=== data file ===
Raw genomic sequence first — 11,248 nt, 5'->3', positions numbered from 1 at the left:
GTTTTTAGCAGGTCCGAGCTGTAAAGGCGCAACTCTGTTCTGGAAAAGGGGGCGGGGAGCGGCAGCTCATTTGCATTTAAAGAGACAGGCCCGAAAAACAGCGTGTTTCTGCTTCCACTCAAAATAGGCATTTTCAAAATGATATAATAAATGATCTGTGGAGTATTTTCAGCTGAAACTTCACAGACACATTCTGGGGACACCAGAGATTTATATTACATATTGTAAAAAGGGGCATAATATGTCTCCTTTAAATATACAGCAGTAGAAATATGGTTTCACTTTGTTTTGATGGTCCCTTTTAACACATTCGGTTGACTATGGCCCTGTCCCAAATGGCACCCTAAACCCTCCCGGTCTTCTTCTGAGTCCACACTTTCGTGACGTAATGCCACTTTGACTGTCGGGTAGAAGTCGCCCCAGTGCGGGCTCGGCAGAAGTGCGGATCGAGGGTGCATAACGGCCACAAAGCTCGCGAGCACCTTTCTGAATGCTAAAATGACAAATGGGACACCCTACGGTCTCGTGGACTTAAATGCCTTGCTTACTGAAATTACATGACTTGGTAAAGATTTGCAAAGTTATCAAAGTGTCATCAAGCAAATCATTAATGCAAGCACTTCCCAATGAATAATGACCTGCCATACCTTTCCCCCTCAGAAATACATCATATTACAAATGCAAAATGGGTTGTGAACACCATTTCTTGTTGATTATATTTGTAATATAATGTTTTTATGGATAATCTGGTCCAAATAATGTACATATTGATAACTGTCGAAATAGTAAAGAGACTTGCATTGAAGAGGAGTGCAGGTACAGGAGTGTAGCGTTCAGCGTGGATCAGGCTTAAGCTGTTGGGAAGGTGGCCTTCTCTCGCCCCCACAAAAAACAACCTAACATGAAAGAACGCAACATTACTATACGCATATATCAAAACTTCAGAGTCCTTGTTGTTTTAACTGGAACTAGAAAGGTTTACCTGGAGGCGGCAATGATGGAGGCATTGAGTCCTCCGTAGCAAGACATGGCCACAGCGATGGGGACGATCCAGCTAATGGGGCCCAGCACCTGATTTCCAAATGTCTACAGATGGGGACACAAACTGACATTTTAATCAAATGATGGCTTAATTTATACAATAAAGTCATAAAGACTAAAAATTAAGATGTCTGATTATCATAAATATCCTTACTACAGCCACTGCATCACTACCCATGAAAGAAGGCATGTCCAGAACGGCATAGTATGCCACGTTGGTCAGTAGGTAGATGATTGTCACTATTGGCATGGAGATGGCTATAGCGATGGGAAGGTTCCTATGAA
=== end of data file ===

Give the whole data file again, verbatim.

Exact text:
Raw genomic sequence first — 11,248 nt, 5'->3', positions numbered from 1 at the left:
GTTTTTAGCAGGTCCGAGCTGTAAAGGCGCAACTCTGTTCTGGAAAAGGGGGCGGGGAGCGGCAGCTCATTTGCATTTAAAGAGACAGGCCCGAAAAACAGCGTGTTTCTGCTTCCACTCAAAATAGGCATTTTCAAAATGATATAATAAATGATCTGTGGAGTATTTTCAGCTGAAACTTCACAGACACATTCTGGGGACACCAGAGATTTATATTACATATTGTAAAAAGGGGCATAATATGTCTCCTTTAAATATACAGCAGTAGAAATATGGTTTCACTTTGTTTTGATGGTCCCTTTTAACACATTCGGTTGACTATGGCCCTGTCCCAAATGGCACCCTAAACCCTCCCGGTCTTCTTCTGAGTCCACACTTTCGTGACGTAATGCCACTTTGACTGTCGGGTAGAAGTCGCCCCAGTGCGGGCTCGGCAGAAGTGCGGATCGAGGGTGCATAACGGCCACAAAGCTCGCGAGCACCTTTCTGAATGCTAAAATGACAAATGGGACACCCTACGGTCTCGTGGACTTAAATGCCTTGCTTACTGAAATTACATGACTTGGTAAAGATTTGCAAAGTTATCAAAGTGTCATCAAGCAAATCATTAATGCAAGCACTTCCCAATGAATAATGACCTGCCATACCTTTCCCCCTCAGAAATACATCATATTACAAATGCAAAATGGGTTGTGAACACCATTTCTTGTTGATTATATTTGTAATATAATGTTTTTATGGATAATCTGGTCCAAATAATGTACATATTGATAACTGTCGAAATAGTAAAGAGACTTGCATTGAAGAGGAGTGCAGGTACAGGAGTGTAGCGTTCAGCGTGGATCAGGCTTAAGCTGTTGGGAAGGTGGCCTTCTCTCGCCCCCACAAAAAACAACCTAACATGAAAGAACGCAACATTACTATACGCATATATCAAAACTTCAGAGTCCTTGTTGTTTTAACTGGAACTAGAAAGGTTTACCTGGAGGCGGCAATGATGGAGGCATTGAGTCCTCCGTAGCAAGACATGGCCACAGCGATGGGGACGATCCAGCTAATGGGGCCCAGCACCTGATTTCCAAATGTCTACAGATGGGGACACAAACTGACATTTTAATCAAATGATGGCTTAATTTATACAATAAAGTCATAAAGACTAAAAATTAAGATGTCTGATTATCATAAATATCCTTACTACAGCCACTGCATCACTACCCATGAAAGAAGGCATGTCCAGAACGGCATAGTATGCCACGTTGGTCAGTAGGTAGATGATTGTCACTATTGGCATGGAGATGGCTATAGCGATGGGAAGGTTCCTATGAA